The law enforcement official said the bets involved thousands of dollars and were made on games during the 2005-2006 and 2006-2007 seasons.
The NBA issued a brief statement Friday: "We have been asked by the FBI, with whom we are working closely, not to comment on this matter at this time."
The FBI probe, which began recently, also involves allegations that the referee had connections to organized crime associates. Other arrests are expected, the official said.
The referee had a gambling problem, according to the official, and was approached by low-level mob associates through an acquaintance.
The investigation first was reported Friday by the New York Post.
"I'm shocked, terribly shocked," said Gary Benson, NBA official for 17 years, who retired two years ago because of knee problems. "Those are people that you work with and that you literally -- you spend more time with those people than you do with your family."
Nevada gambling regulators were not involved in an investigation and had no information about the allegations, said Jerry Markling, enforcement chief for the state Gaming Commission and Gaming Control Board.
Markling, in Las Vegas, said he learned of the probe from news accounts.
"The allegations were new to us," said Mark Clayton, a control board member. "However, we will continue to monitor them to ascertain whether there is any connection to Nevada's licensed sports books."
Veteran oddsmaker John Avello, at the Wynn resort on the Las Vegas Strip, said that without specific information it would be difficult to identify wagering irregularities over the last two seasons.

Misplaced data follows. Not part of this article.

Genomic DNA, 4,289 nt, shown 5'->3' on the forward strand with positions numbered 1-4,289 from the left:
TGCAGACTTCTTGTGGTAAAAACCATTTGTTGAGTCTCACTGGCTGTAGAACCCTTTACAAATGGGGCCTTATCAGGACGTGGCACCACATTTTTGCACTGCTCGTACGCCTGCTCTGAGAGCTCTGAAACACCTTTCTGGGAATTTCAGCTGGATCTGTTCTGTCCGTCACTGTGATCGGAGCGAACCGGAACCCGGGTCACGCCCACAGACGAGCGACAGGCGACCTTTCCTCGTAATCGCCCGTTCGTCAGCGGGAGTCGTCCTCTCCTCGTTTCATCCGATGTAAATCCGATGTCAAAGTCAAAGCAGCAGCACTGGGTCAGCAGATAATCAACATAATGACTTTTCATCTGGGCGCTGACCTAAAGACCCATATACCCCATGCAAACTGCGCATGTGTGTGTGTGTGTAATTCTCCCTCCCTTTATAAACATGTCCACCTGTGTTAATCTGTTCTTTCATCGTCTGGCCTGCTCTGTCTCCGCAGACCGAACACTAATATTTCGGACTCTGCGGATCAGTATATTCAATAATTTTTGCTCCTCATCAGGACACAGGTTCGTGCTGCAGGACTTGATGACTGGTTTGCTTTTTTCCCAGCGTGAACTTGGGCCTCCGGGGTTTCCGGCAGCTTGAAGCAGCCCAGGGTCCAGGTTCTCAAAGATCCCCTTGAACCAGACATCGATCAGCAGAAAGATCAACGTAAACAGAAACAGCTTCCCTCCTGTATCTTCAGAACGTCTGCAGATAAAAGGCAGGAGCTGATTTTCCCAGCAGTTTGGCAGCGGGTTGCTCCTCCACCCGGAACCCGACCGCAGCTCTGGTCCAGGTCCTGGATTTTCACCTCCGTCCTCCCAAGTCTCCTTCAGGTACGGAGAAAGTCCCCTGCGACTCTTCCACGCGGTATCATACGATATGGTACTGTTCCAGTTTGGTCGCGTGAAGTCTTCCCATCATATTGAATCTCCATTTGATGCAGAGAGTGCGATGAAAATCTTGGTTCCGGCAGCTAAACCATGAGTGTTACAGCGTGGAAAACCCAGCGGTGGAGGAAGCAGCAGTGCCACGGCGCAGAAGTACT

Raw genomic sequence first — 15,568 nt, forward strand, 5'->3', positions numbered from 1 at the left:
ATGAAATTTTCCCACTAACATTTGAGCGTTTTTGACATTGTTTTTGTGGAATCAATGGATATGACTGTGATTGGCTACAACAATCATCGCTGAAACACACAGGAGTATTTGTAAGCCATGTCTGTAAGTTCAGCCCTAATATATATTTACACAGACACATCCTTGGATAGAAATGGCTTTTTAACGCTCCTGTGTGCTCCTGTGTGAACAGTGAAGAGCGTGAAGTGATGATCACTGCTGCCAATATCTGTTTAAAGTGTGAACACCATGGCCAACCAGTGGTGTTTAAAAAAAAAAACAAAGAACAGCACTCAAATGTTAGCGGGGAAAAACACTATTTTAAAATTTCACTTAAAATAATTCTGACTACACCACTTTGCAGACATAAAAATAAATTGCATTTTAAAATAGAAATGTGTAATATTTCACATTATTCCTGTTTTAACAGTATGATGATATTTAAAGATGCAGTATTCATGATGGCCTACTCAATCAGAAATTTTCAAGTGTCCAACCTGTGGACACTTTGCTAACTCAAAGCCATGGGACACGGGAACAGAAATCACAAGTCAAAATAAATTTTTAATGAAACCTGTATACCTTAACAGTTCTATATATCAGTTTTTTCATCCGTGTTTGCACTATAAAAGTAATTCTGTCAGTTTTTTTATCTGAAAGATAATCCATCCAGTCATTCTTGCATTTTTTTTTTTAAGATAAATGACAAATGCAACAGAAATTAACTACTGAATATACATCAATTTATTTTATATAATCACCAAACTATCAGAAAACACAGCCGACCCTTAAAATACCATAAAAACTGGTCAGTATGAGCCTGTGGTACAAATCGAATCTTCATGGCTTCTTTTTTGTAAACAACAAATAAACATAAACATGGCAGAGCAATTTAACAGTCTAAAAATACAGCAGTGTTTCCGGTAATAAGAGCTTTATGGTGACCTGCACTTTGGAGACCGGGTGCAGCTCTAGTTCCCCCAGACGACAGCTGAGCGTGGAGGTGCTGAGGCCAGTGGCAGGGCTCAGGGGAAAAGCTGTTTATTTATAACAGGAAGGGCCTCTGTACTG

"At this point, it's too early to know if any games were affected," Avello said, adding that no regulators or investigators had contacted him about the case.
Jay Kornegay, executive director of the sports book at the Las Vegas Hilton, said he had never seen any unusual activity in NBA betting, and was surprised not to have heard about an investigation until Friday.
"Whispers would have happened on the street, and we would have heard something," Kornegay said. "Any type of suspicious or unusual movements, you usually hear in the industry. We're so regulated and policed, any kind of suspicion would be discussed.
"We haven't seen anything like that in the NBA that I can remember," he said, "and we haven't been contacted by anybody."
Kornegay said legal sports betting in Nevada represents a fraction of sports betting worldwide, with 98.5% of all action taken outside the state. Clayton cited a 2005 estimate by the National Gambling Impact Study Commission that found $380 billion is wagered on illegal sports betting, compared with $2.25 billion in legal sports betting in Nevada.
Gambling long has been a problem in sports, and leagues have made a point of educating players of the potential pitfalls. The NBA, for example, discusses gambling at rookie orientation, even bringing in former mobster Michael Franceze to speak.
NBA commissioner David Stern had long objected to putting a team in Las Vegas because it permits betting on basketball, though earlier this year allowed Mayor Oscar Goodman to submit a proposal to owners on how the city would handle wagering on a team if it moved there.
Goodman argues that legalized gambling, monitored by the Nevada Gaming Commission, prevents these types of suspicious activities.
"We're the only regulatory agency in the world that really looks at unusual activity as far as the movement of the line and that type of conduct," he said. "I think it's a good thing that Las Vegas has the type of regulation that makes sure that bad things don't happen."